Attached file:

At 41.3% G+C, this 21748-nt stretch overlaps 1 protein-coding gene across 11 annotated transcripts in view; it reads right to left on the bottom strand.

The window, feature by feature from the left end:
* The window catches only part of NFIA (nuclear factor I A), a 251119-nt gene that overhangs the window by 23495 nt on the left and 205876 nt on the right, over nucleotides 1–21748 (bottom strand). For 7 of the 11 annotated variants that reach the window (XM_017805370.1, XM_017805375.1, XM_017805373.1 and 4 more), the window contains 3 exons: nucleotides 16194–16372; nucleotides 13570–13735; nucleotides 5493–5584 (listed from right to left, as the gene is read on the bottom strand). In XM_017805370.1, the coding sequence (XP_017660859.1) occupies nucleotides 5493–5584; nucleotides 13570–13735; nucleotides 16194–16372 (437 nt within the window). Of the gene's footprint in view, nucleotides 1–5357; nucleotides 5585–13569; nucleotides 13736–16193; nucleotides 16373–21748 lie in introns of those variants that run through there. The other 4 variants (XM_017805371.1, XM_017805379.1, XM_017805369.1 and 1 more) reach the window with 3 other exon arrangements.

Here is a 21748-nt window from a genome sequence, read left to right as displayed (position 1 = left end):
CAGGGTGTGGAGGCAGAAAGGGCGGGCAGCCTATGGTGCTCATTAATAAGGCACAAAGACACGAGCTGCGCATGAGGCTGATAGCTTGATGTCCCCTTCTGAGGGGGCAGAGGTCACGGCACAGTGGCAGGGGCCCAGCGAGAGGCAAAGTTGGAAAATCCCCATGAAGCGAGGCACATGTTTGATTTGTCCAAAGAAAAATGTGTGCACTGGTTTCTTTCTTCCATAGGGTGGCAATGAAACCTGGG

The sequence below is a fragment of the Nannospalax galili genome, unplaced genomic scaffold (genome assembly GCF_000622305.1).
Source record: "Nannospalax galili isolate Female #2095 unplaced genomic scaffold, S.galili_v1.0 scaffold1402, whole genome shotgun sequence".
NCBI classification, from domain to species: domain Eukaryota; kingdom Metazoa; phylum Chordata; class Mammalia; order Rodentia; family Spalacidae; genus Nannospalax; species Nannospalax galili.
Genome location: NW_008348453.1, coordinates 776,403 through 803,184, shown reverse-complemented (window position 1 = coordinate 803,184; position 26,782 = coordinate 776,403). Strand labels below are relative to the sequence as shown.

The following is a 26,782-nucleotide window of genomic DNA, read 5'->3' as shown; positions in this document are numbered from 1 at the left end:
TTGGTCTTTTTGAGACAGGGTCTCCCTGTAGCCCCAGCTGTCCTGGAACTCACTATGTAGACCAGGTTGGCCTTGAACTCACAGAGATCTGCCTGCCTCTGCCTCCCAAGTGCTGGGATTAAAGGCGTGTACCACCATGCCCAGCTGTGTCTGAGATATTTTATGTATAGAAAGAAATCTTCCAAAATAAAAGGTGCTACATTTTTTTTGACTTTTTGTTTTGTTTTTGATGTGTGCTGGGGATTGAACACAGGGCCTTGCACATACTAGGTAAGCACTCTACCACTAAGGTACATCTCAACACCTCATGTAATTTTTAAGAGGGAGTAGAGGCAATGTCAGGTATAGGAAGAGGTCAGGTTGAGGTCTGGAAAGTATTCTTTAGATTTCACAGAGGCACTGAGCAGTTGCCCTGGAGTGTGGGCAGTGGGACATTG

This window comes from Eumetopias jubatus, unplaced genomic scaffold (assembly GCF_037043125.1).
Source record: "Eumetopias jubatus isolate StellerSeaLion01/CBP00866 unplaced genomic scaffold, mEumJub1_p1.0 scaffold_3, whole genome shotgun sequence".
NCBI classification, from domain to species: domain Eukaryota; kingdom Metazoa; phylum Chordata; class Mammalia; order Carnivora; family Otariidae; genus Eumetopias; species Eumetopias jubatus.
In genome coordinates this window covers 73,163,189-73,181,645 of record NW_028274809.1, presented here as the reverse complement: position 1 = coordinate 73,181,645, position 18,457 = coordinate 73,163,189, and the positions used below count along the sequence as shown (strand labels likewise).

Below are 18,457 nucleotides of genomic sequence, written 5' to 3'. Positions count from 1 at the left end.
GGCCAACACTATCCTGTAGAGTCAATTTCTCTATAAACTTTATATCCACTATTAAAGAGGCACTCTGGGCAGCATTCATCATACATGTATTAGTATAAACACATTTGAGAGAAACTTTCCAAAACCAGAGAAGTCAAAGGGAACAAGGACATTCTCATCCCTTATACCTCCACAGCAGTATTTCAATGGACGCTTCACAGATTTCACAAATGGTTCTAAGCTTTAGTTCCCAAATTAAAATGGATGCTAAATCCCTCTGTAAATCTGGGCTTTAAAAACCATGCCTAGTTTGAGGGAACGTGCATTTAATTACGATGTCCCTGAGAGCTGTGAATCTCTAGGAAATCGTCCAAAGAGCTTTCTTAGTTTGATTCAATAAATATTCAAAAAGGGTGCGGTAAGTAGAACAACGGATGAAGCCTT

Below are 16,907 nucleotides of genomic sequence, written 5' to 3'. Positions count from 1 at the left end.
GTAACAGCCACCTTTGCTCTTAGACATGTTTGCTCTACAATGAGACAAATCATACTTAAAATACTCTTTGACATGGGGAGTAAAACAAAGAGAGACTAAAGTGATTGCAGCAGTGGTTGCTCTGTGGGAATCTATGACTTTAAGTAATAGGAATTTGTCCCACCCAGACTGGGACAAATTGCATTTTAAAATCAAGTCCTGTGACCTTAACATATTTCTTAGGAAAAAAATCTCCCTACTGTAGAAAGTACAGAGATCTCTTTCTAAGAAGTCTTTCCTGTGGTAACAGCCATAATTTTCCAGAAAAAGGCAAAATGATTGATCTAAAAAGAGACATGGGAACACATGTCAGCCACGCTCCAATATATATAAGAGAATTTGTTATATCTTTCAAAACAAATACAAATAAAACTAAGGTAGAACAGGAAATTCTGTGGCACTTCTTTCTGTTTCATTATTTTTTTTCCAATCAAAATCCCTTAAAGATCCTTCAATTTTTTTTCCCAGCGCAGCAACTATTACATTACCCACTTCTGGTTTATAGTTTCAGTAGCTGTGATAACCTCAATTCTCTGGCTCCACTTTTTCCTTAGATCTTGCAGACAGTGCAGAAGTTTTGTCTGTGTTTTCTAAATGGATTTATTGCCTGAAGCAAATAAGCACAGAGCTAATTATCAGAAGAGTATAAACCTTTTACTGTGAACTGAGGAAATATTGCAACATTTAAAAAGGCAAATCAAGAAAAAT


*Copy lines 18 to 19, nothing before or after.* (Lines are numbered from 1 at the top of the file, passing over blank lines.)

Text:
Below are 16,907 nucleotides of genomic sequence, written 5' to 3'. Positions count from 1 at the left end.
GTAACAGCCACCTTTGCTCTTAGACATGTTTGCTCTACAATGAGACAAATCATACTTAAAATACTCTTTGACATGGGGAGTAAAACAAAGAGAGACTAAAGTGATTGCAGCAGTGGTTGCTCTGTGGGAATCTATGACTTTAAGTAATAGGAATTTGTCCCACCCAGACTGGGACAAATTGCATTTTAAAATCAAGTCCTGTGACCTTAACATATTTCTTAGGAAAAAAATCTCCCTACTGTAGAAAGTACAGAGATCTCTTTCTAAGAAGTCTTTCCTGTGGTAACAGCCATAATTTTCCAGAAAAAGGCAAAATGATTGATCTAAAAAGAGACATGGGAACACATGTCAGCCACGCTCCAATATATATAAGAGAATTTGTTATATCTTTCAAAACAAATACAAATAAAACTAAGGTAGAACAGGAAATTCTGTGGCACTTCTTTCTGTTTCATTATTTTTTTTCCAATCAAAATCCCTTAAAGATCCTTCAATTTTTTTTCCCAGCGCAGCAACTATTACATTACCCACTTCTGGTTTATAGTTTCAGTAGCTGTGATAACCTCAATTCTCTGGCTCCACTTTTTCCTTAGATCTTGCAGACAGTGCAGAAGTTTTGTCTGTGTTTTCTAAATGGATTTATTGCCTGAAGCAAATAAGCACAGAGCTAATTATCAGAAGAGTATAAACCTTTTACTGTGAACTGAGGAAATATTGCAACATTTAAAAAGGCAAATCAAGAAAAAT